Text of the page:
First Steps with Erlang

By Kevin, October 31st, 2018

I have done a lot of research this year on what I believe will be some of the next great generation of tools and languages. I strongly believe PHP is on a fantastic road with 7.x, but there is another language that has been on my radar for quite some time, Elixir. Elixir is based on Erlang and has been deployed in many production level apps, some of them you have probably heard of.

Before I jump into that, I first wanted to learn a bit about Erlang for foundational knowledge.

I first heard of Erlang in 2010 when some startups were posting about how some of their tools and infrastructure was based on it. Some of these companies were very large. At the time, the documentation was very lacking and the existing examples were hard to understand, from a cognitive and readability standpoint. But I never forgot about it.

Earlier this month I picked up the “Introducing Erlang” book by O’Reilly. It’s fantastic. I have everything set up and running, did some of the examples in the shell, and then wanted to take something I have built and port it to Erlang.

As mentioned in the previous post, I launched new features to a site this month. One of the modules had a function that took input, checked it against a list, and returned the value if found or “purple” otherwise.

Here are the two functions in PHP:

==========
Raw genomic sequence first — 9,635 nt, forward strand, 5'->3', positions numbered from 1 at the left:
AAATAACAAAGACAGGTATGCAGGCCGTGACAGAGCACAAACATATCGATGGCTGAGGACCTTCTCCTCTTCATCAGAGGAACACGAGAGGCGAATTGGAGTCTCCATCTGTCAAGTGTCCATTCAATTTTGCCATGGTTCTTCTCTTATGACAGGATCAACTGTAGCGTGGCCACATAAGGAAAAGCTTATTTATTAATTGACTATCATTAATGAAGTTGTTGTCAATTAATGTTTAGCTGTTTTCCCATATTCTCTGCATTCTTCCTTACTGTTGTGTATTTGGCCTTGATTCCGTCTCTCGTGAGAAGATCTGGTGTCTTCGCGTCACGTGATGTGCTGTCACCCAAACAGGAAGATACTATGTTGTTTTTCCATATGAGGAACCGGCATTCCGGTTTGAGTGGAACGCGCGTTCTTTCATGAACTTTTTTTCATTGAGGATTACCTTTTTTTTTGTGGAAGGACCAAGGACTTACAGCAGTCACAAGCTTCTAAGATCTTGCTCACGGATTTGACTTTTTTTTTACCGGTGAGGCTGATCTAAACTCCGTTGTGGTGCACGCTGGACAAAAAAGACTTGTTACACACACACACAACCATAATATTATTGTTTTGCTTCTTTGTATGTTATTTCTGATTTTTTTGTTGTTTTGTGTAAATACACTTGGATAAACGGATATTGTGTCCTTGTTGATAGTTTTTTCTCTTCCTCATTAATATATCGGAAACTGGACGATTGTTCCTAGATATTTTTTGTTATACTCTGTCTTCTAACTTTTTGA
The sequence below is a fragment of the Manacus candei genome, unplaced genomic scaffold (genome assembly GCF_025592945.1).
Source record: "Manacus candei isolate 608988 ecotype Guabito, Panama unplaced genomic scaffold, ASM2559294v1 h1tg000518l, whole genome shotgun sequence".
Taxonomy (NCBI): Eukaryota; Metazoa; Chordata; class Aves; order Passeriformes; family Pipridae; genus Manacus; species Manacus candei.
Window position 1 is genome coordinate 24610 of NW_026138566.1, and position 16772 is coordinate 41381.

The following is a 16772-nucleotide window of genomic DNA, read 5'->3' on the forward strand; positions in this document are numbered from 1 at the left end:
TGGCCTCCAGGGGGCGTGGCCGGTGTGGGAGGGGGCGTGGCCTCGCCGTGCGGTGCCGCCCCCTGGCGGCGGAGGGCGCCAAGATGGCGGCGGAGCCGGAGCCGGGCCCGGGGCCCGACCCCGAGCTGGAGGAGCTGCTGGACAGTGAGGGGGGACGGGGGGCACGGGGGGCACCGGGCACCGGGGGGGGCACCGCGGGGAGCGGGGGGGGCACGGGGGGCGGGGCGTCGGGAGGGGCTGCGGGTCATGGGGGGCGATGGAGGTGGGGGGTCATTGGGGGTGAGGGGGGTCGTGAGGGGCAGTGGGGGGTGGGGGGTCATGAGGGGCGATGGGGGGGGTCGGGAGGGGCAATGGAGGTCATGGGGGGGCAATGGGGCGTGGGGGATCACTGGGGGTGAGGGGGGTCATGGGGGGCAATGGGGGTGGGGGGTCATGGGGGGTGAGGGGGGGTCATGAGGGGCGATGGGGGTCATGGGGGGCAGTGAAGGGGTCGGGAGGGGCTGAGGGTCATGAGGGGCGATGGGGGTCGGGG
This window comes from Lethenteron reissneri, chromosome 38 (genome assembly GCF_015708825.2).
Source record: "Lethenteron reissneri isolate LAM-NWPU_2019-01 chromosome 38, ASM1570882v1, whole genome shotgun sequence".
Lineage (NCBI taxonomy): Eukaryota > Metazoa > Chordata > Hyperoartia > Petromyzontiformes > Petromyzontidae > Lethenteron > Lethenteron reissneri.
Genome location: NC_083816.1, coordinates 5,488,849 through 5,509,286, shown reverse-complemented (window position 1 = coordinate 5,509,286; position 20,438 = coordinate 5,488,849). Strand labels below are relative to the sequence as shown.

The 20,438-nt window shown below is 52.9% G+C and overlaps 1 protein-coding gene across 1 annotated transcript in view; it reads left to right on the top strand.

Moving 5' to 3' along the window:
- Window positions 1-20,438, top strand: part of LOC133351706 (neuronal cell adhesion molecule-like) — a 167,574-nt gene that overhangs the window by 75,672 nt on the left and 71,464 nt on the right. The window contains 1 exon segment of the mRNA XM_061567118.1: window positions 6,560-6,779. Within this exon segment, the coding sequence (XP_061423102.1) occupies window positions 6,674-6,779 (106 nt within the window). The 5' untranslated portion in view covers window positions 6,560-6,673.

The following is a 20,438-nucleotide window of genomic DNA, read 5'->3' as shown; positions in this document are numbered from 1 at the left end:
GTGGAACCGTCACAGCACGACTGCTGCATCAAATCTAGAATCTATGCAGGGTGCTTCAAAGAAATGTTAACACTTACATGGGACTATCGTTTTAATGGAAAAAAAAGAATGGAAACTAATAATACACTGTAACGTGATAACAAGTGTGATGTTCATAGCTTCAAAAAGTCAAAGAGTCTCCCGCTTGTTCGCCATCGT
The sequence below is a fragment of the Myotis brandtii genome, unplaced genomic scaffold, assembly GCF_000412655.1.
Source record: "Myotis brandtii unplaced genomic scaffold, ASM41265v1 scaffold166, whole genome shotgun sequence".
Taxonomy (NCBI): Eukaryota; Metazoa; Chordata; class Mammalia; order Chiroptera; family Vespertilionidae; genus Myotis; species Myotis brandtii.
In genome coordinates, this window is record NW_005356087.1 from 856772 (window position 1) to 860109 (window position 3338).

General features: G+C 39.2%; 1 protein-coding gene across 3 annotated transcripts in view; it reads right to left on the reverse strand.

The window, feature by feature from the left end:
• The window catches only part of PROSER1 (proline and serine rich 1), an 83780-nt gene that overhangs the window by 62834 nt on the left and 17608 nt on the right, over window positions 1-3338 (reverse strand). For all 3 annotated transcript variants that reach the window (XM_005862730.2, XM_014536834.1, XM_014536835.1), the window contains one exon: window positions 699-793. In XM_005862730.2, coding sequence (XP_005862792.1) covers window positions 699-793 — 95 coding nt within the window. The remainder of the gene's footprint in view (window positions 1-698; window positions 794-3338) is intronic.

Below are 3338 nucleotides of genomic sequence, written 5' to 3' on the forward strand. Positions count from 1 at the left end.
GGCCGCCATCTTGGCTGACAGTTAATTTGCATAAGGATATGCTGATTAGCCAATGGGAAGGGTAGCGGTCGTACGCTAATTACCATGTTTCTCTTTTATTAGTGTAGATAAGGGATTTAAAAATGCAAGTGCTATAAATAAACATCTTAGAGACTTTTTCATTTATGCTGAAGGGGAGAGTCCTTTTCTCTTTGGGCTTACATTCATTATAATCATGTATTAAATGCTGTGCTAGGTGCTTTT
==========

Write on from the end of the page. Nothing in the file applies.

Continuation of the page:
define('DEFAULT_COLOR', 'purple');

 * This is a validator that checks that the passed string is a valid color.
 * @param string $color
 * @return bool
function datacenter_api_validate_color(string $color) : bool {
  $approved_colors = [

  return in_array(drupal_strtolower($color), $approved_colors);

 * This returns the passed color if valid, the global default otherwise.
 * Use this function in custom code when dealing with setting viz colors.
 * @param string $color
 * @return string
function datacenter_api_get_color(string $color) : string {
  return (datacenter_api_validate_color($color)) ? $color : DEFAULT_COLOR;

Here it is in Erlang:


-define (DefaultColor, "purple").
-define (Approved, ["purple", "green", "blue", "yellow", "grey", "red"]).

get(Color) ->
  X = string:lowercase(Color),
    case lists:member(X, ?Approved) of
      true -> X;
      false -> ?DefaultColor

This creates a module called color that has one function, get/1. It provides the same exact functionality as the PHP code:

> "purple"
> "green"
> "blue"
color:get("    ")
> "purple"

I didn’t convert the unit tests first or anything like that, as these are just my first steps. Its a very different world and causing me to think in a very different way, which isn’t a bad thing. I’m still learning about how to define constants and data types like tuples and lists, but I like what I see so far and look forward to learning more.